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Story Contributors: Dan Neri

HOW TO BUILD YOUR MOTH SKILLS

Dan Neri Explains How To Get Started Sailing this Foiler

Compared to most dinghies, building the basic skill set for the Moth takes a long time. After about 40 hours of sailing the Moth, I can foil with confidence in all directions in the limited window of 8-14 knots of wind. I feel like I am close to executing a foiling jibe but have not connected two of them yet, and every tack is still an adventure with a surprise ending. 

The experienced Moth sailors tell me that I am on a typical timeline. I was told that my decades of Laser sailing would help, but I don’t recognize a lot of cross over to the Laser. A skiff sailor will get there more quickly. Younger sailors probably learn faster than older sailors, but older sailors can afford to replace the broken parts! It all evens out.

Here are some lessons I have learned in my first nine months of Moth ownership that might help a fellow beginner.

First Assembly: Study the boat manufacturer’s assembly guide. Then get an experienced Moth sailor to help you. Plan on two full days. Take your time and you will break less parts. 

Rigging: Watch the Nathan Outteridge tutorials. Then get a Moth sailor to help you the first time.

(And make sure to read How to Rig a Moth in 20 Steps)

Launching: Watch the Nathan Outteridge tutorials. Rig up in your yard and practice carrying the boat around in an area with no obstacles. You will find a balance point with the boom and mainsheet on your shoulder and the mast tip and wing bar both off the ground.

Flight setup: Get a Moth sailor to help you set the ride height control (see Flight Controls below). Pull the wand all the way up. Put the gearing in the middle. Then forget about the flight controls, and pretend it is a regular dinghy.

Balancing the Moth at low speed: Look for a day with 8-10 knots of steady breeze. Practice low riding while focusing on keeping the wings out of the water. Learn to tack at low speed. Hint: you can not scull with a Moth rudder. Try to not get stuck out on your Moth in less than six knots of wind. The Mach II is happier in reverse than in forward in very light wind.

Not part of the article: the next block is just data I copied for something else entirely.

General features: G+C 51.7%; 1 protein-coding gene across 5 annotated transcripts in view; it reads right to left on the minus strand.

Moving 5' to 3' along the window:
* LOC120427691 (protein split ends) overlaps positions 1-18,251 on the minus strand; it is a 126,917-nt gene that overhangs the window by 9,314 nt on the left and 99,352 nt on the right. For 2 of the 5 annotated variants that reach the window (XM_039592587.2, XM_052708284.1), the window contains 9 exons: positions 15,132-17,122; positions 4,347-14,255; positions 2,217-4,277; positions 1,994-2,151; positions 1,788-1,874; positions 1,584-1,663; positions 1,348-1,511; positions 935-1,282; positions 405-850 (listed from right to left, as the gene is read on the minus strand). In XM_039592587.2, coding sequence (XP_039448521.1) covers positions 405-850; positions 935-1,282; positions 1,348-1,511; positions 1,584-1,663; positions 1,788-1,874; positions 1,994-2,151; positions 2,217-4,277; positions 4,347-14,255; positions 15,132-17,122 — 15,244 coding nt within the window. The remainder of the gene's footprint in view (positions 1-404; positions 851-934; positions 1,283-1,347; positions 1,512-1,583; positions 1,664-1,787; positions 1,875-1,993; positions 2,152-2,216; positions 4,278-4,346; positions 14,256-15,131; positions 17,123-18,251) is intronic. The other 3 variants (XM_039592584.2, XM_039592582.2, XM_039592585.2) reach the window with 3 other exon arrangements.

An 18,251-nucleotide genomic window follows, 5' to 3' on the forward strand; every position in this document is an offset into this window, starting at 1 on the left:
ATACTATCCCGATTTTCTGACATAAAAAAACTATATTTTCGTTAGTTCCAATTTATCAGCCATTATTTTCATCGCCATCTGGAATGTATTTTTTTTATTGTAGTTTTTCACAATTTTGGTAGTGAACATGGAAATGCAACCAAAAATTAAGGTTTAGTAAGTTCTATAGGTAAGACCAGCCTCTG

Foiling: Watch the Nathan Outteridge tutorials. Look for a 10-12 knot day. Less than 10 knots makes taking off tricky. More than 12 knots feels like a hair-on-fire experience until you get some confidence.    

Plan to sail for one hour with equal time spent swimming and foiling. Sail back and forth on a beam reach and enjoy the ride. Upwind and downwind can wait for another day; the first sensations of liftoff and controlled flight are the foundation that will keep you working up the steep and frustrating learning curve.

Turning downwind: This might be easier for sailors with skiff or catamaran backgrounds than it was for a lifetime Laser sailor, but the upwind-to-downwind transition is where I’ve had my most violent crashes. It is mostly a matter of starting with windward heel and then committing to the maneuver. The more breeze there is, the more aggressively you need to move through the transition zone. Waves make it more exciting. If you don’t go home with a few bruises, you probably did not progress. Get comfortable making the turn up and down in 10-12 knots before you try it in 14-16.

Foil Jibing: Watch the Nathan Outteridge tutorials. Then plan to crash a lot.  

The maneuver has a few distinct steps;  get moving at maximum speed with a slight windward heel, set your back foot on the hull and tuck your front foot, swing the tiller extension to the new wing bar, and lunge across and under the boom. Let the boat carve through the turn while getting your butt fully onto the new wing bar, then switch hands. While doing that make subtle steering adjustments, pushing the tiller slightly toward whichever wing bar is higher, to keep the boat under the rig. Simple.

Sail Trim: The Moth is extremely sensitive to sail trim, but for me, there was so much other stuff to deal with (balancing the boat in particular) that I took a set-it-and-forget-it approach at first. That was a mistake. Sail trim makes a huge difference in lighter wind by generating take-off speed (with a powered-up sail) and then by reducing drag and heeling moment once you are foiling (a flatter sail than you’d think). Again, the learning curve is steeper than other boats. To make sail trim adjustments, you have to learn to grab the right control lines (vang and cunningham) without looking down to find them, and then you have to pull two feet of line without upsetting the boat, while steering with the mainsheet in your tiller hand. Easier said than done.

Flight Controls

There are four controls that dictate lift-off and ride height.

1.) Ride height adjustment: It’s critical to set the ride height adjustment barrel in the correct position. The ride height mechanism connects the wand to the main foil flap. The ride height range is set while still on land but after the boat is fully rigged, on its side. Once the range is set correctly, you can dial in a little more or less lift with the control line while sailing.